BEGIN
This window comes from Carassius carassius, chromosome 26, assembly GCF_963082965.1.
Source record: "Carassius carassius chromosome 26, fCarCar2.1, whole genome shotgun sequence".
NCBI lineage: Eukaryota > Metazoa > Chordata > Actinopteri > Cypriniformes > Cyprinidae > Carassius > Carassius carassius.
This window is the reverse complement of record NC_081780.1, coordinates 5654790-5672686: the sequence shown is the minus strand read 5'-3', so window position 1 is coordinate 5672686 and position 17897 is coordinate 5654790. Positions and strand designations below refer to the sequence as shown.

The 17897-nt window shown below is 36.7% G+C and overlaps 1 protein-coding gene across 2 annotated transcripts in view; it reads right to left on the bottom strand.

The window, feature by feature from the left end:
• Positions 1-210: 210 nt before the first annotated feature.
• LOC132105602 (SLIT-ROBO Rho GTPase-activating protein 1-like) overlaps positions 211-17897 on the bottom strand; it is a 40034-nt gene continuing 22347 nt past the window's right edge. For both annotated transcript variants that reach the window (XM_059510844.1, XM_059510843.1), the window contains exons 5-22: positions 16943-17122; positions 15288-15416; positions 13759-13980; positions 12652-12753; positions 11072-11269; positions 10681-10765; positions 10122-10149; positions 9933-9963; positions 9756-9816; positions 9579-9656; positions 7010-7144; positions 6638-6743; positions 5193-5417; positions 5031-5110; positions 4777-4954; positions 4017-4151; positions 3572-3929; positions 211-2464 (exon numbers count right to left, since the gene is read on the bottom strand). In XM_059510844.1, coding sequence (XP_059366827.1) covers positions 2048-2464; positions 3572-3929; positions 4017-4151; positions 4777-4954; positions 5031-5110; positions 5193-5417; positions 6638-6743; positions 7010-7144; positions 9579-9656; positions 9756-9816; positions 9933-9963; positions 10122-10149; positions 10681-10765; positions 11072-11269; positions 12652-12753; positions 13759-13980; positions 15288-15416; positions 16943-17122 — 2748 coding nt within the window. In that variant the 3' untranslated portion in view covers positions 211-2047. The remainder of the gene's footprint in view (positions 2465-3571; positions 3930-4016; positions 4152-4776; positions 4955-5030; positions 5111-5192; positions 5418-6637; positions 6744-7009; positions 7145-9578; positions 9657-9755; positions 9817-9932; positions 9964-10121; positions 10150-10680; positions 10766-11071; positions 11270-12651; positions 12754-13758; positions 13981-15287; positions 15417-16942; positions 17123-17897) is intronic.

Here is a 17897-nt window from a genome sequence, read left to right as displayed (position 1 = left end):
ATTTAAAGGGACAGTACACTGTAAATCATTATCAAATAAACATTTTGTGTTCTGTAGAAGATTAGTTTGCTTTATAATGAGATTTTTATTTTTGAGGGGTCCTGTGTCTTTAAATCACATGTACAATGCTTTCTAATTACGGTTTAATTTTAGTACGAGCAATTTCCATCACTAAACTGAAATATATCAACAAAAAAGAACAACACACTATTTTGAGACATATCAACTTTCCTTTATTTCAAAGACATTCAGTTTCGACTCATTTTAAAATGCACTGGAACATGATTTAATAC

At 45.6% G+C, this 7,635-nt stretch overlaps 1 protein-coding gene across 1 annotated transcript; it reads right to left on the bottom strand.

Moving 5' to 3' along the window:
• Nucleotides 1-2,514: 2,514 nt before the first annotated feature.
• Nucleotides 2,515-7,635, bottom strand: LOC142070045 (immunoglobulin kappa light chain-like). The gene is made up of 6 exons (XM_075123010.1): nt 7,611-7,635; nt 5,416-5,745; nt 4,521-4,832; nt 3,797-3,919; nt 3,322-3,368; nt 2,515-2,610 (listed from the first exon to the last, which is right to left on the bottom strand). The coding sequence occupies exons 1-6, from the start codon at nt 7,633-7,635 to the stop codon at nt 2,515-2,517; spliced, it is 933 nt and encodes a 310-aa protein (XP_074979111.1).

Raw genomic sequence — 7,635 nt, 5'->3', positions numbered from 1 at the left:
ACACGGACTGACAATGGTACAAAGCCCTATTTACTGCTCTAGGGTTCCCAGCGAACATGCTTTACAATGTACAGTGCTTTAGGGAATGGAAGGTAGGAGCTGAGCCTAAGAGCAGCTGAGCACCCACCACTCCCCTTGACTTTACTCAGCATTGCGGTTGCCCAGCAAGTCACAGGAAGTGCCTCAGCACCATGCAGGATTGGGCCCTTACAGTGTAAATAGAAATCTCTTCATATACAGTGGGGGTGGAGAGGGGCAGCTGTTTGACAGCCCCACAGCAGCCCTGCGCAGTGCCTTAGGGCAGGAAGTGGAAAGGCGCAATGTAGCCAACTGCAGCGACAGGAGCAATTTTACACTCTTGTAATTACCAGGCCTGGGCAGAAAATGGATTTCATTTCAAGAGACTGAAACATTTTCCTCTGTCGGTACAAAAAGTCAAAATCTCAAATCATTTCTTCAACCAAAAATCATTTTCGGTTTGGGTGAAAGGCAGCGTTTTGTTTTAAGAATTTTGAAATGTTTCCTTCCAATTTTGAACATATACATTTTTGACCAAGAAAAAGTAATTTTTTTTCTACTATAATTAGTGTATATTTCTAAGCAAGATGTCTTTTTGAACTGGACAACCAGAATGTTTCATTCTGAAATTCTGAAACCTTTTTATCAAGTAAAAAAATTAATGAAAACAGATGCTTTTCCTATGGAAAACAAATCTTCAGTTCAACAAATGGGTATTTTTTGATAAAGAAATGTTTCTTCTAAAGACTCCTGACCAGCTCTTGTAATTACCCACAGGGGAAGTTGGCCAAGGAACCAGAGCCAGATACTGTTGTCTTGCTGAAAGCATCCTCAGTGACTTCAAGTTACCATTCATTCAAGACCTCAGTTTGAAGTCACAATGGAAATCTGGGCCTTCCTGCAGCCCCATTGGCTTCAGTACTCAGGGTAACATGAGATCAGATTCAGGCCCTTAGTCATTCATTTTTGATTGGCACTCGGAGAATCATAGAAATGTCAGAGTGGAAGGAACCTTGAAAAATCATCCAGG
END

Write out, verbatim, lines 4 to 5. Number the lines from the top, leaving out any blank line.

This window is the reverse complement of record NC_081780.1, coordinates 5654790-5672686: the sequence shown is the minus strand read 5'-3', so window position 1 is coordinate 5672686 and position 17897 is coordinate 5654790. Positions and strand designations below refer to the sequence as shown.

The 17897-nt window shown below is 36.7% G+C and overlaps 1 protein-coding gene across 2 annotated transcripts in view; it reads right to left on the bottom strand.